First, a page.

ARTICLE: #GamerGate failed to capture the news agenda, confirming its adherents’ worldview

Despite the so-called “gamergaters’” attempts, news media eventually leaned away from their preferred interpretation of the #GamerGate events, Bridget M. Blodgett, of University of Baltimore, writes. Blodgett analysed 500 news articles published on the controversy since 2014. The #GamerGate controversy began with an American game developer, Zoë Quinn, of being accused of bribing journalists for … Continued


ARTICLE: Some news drive minorities to normative protest, others to violence

Different news have different effects on what kind of collective action minorities are willing to engage in, a team of researchers discovered. Muniba Saleem, Ian Hawkins and Jessica Roden, of University of Michigan, with Magdalena E. Wojcieszak, of University of California (author names not in original order), studied American Muslims and their reactions to US … Continued


ARTICLE: Calling minor gaffes scandals hurts journalism’s credibility

When journalists try to exaggerate and scandalize a small transgression, they undermine the public’s trust in journalism, a team of Radboud University researchers discovered. Paul Graβl, Gabi Schaap, Flavia Spagnuolo and Jonathan Van ’t Riet conducted an experiment with 128 Dutch university students, where the participants read different kinds of news articles and assessed both … Continued


ARTICLE: Sensational news coverage contributes to Islamist radicalization

Mainstream news media can contribute to the radicalization of Muslims into violent Islamists, write Philip Baugut and Katharina Neumann, both of the Ludwig Maximilian University of Munich. They interviewed 34 Islamist prisoners and 10 former Islamists over how media and online propaganda had affected their radicalization. Online propaganda by Islamist preachers often derides the Western … Continued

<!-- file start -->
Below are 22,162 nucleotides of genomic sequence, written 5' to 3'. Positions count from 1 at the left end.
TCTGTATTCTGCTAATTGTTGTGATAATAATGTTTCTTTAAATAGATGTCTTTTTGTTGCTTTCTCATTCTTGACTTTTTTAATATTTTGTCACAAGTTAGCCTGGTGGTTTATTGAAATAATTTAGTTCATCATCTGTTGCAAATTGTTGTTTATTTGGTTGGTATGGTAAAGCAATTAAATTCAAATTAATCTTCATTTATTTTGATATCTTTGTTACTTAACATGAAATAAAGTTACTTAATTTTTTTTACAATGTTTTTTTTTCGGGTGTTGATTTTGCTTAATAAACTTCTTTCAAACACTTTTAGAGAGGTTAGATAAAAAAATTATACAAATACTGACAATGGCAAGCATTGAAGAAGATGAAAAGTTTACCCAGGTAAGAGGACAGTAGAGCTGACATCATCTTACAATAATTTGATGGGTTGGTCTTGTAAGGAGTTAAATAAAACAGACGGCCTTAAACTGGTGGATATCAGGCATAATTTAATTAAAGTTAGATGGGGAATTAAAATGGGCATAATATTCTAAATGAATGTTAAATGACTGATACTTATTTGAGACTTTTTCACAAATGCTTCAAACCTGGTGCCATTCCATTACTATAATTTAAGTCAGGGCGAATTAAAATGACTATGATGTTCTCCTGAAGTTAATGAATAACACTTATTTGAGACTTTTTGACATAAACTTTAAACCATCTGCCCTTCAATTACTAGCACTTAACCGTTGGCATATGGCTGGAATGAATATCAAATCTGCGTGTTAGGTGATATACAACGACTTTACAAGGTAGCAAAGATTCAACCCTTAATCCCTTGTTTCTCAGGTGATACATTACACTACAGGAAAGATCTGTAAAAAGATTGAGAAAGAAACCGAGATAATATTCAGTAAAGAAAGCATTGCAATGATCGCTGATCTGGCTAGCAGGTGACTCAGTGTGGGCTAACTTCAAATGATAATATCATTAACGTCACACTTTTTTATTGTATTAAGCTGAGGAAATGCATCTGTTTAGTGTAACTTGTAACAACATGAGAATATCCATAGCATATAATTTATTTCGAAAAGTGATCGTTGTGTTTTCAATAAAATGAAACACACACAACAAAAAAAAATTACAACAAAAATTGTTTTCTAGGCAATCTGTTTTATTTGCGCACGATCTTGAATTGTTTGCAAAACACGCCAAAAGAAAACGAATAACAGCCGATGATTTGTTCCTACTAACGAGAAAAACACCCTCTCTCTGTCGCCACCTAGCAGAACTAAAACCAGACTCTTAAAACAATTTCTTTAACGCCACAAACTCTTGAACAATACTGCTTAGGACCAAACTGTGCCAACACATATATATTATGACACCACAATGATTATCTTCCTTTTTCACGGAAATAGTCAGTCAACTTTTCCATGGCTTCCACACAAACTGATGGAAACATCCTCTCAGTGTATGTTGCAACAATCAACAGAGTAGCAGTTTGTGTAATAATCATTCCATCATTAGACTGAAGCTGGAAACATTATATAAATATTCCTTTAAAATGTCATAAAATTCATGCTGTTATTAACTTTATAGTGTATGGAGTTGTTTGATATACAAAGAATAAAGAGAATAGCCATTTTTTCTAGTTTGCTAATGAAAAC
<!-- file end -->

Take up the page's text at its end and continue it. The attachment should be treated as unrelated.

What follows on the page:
ARTICLE: Sympathetic victims predict the use of photographs in crime news

If a homicide involves a “sympathetic victim”, the event is likely to be covered with photographs, noticed Walter Works and Jennifer S. Wong, both of Simon Fraser University. The inclusion of photographs in the coverage will, in turn, affect the audience’s impressions and recall of the crime, potentially distorting public understanding of crime, the authors … Continued


Picture: untitled by Jason Leung, license CC0 1.0

ARTICLE: The field of comparative journalism research is growing

In the recent years, comparative journalism studies have become more common. They have focused on Western authorship, the study of Western countries and elite media, quantitative methods of analysis and political aspects of journalism, a new analysis finds. Folker Hanusch of the University of Vienna and Tim P. Vos of the University of Missouri did … Continued



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ARTICLE: Data journalism producing abstract categories

The world around us is not naturally organized into categories for statistical analysis. For the purposes of data journalism, discrete, unique incidents, events, and people must be rendered as similar, so that abstract categories may be created and compared, a new study states. Wilson Lowrey and Jue Hou, of the University of Alabama, studied data … Continued



Picture: Sunrise in Tel Aviv by Or Hiltch, license CC BY-NC 2.0

ARTICLE: Status of women in Israeli journalism

Journalism in Israel has been a male-dominated profession. What have been the occupational and professional implications of more and more women entering into the profession? Einat Lachover and Dafna Lemish, of Southern Illinois University, analysed the results of two international surveys that dealt with the status of women in journalism. The surveys in question were … Continued